Summer is an excellent time to visit local farm ponds. Not only is fishing good, but summer is the perfect time to scout out ponds and learn more about their geography, fish populations and other characteristics.
Bluegill and pumpkinseed are among the easiest of fish to catch in farm ponds. These prolific fish are opportunistic feeders and typically will bite throughout the day and in a variety of conditions. Nightcrawlers, earthworms, insect larvae, grasshoppers, small crickets, mosquito fish and other small baits are all effective for farm pond sunfish.
The simplest technique for catching farm pond sunfish utilizes a classic rig which consists of a simple live bait hook, bobber and earthworm or nightcrawler. These traditional baits are inexpensive, widely available and can often be found wild along the pond’s edge. A bobber-bait rig can be fished on spinning or baitcasting outfits or from a very simple cane pole.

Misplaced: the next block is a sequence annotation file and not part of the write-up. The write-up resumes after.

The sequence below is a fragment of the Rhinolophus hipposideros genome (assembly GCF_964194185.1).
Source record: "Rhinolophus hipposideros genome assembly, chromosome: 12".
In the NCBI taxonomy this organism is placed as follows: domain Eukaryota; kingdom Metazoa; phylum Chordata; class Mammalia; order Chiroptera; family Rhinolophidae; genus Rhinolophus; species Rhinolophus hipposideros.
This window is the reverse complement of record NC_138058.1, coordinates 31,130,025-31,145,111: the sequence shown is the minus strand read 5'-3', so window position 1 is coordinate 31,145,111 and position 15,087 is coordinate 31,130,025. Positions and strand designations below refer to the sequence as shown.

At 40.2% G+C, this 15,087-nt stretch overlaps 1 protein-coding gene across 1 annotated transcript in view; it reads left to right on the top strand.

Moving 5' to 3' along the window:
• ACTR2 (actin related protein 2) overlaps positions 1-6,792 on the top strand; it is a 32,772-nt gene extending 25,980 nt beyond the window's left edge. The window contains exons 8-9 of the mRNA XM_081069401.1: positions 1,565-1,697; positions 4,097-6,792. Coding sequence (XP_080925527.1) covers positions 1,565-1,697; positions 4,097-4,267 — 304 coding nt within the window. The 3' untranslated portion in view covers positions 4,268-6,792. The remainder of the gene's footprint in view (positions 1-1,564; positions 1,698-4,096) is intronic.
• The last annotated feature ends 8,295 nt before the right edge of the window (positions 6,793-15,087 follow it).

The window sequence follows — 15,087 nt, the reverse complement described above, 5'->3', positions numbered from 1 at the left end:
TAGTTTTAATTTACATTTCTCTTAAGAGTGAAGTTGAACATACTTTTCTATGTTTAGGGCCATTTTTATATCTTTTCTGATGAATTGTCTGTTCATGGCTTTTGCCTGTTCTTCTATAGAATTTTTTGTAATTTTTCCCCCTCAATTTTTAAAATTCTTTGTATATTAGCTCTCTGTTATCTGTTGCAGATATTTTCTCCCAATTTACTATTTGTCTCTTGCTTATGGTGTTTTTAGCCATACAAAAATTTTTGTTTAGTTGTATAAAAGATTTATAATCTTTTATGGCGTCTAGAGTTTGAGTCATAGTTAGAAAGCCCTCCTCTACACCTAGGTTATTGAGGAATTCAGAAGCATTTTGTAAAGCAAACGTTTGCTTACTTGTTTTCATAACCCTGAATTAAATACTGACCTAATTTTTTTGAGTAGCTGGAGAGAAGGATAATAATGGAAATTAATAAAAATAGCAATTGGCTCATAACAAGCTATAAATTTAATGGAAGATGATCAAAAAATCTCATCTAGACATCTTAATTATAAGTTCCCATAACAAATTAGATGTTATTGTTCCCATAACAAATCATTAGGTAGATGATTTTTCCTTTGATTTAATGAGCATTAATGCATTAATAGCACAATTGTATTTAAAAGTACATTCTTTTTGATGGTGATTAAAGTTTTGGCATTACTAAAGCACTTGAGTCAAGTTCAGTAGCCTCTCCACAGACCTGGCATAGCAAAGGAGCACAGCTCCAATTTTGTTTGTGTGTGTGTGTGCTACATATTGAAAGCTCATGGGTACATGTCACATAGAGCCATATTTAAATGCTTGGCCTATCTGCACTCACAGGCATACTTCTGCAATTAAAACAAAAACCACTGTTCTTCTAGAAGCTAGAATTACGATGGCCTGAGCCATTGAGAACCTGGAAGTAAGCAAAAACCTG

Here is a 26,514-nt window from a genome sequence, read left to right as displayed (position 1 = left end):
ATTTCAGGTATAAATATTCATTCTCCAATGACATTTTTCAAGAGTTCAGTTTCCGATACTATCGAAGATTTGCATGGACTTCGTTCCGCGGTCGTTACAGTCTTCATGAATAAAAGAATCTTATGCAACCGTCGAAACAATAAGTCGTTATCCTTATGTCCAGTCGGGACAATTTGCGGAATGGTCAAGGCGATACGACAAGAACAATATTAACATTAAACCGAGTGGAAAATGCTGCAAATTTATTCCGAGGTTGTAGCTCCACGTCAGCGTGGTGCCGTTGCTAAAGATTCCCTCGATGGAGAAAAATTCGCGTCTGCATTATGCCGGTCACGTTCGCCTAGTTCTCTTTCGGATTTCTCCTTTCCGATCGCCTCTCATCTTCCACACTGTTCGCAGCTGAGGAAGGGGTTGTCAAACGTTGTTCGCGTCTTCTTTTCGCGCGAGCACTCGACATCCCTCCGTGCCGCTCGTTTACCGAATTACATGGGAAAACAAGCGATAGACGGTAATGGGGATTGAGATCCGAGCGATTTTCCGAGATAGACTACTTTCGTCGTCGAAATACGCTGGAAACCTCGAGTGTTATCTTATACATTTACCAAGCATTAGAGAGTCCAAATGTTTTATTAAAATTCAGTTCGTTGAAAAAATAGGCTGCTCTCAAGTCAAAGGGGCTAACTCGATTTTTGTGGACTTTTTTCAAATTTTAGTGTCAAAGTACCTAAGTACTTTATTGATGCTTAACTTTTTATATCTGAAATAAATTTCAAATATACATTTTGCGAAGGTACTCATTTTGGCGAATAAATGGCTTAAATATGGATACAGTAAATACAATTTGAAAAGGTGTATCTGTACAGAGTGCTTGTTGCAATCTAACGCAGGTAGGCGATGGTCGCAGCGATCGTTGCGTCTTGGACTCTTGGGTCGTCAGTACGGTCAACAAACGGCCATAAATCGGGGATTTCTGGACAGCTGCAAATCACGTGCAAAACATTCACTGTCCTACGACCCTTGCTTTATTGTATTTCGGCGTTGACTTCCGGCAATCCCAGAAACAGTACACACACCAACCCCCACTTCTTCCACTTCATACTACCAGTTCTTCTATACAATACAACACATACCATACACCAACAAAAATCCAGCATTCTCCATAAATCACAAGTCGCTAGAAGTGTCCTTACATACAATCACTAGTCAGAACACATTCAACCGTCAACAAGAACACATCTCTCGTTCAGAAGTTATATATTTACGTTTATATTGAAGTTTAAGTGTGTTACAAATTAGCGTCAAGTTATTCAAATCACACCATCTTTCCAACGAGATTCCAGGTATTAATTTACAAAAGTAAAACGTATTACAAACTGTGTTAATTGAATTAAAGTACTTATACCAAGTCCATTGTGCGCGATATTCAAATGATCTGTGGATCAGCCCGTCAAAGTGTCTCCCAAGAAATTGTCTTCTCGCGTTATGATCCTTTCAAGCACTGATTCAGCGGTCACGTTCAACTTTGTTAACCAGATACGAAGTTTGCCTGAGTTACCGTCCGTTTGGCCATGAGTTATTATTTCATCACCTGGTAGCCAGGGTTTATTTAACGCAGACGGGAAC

Ponds with open shorelines and nearby areas of grass or low brush may offer a bonanza for sunfish as crickets, grasshoppers, moths, beetles and other insects land on the surface. When these conditions occur, excellent opportunities exist for fly fishermen to present lifelike flies or poppers to these fish. Sunfish anglers often survey farm ponds before fly fishing, in order to match dominant food sources.
Springs and streams sometimes feed into ponds, creating feeding areas for sunfish. These sources usually offer shallow areas, lined with vegetation and other cover where small minnows, insect larvae and other prey are found. Large sunfish will patrol these areas, waiting for food to be swept into accessible areas. Depending on the size and flow of these water sources, anglers may find that casting artificial lures, live baits or either technique will catch fish.
While fishing in farm ponds, anglers should be aware of other species that may be caught along with sunfish. Some farm ponds are stocked with species such as rock bass, largemouth bass, crappie, bullhead catfish, pickerel, perch, carp or other fish.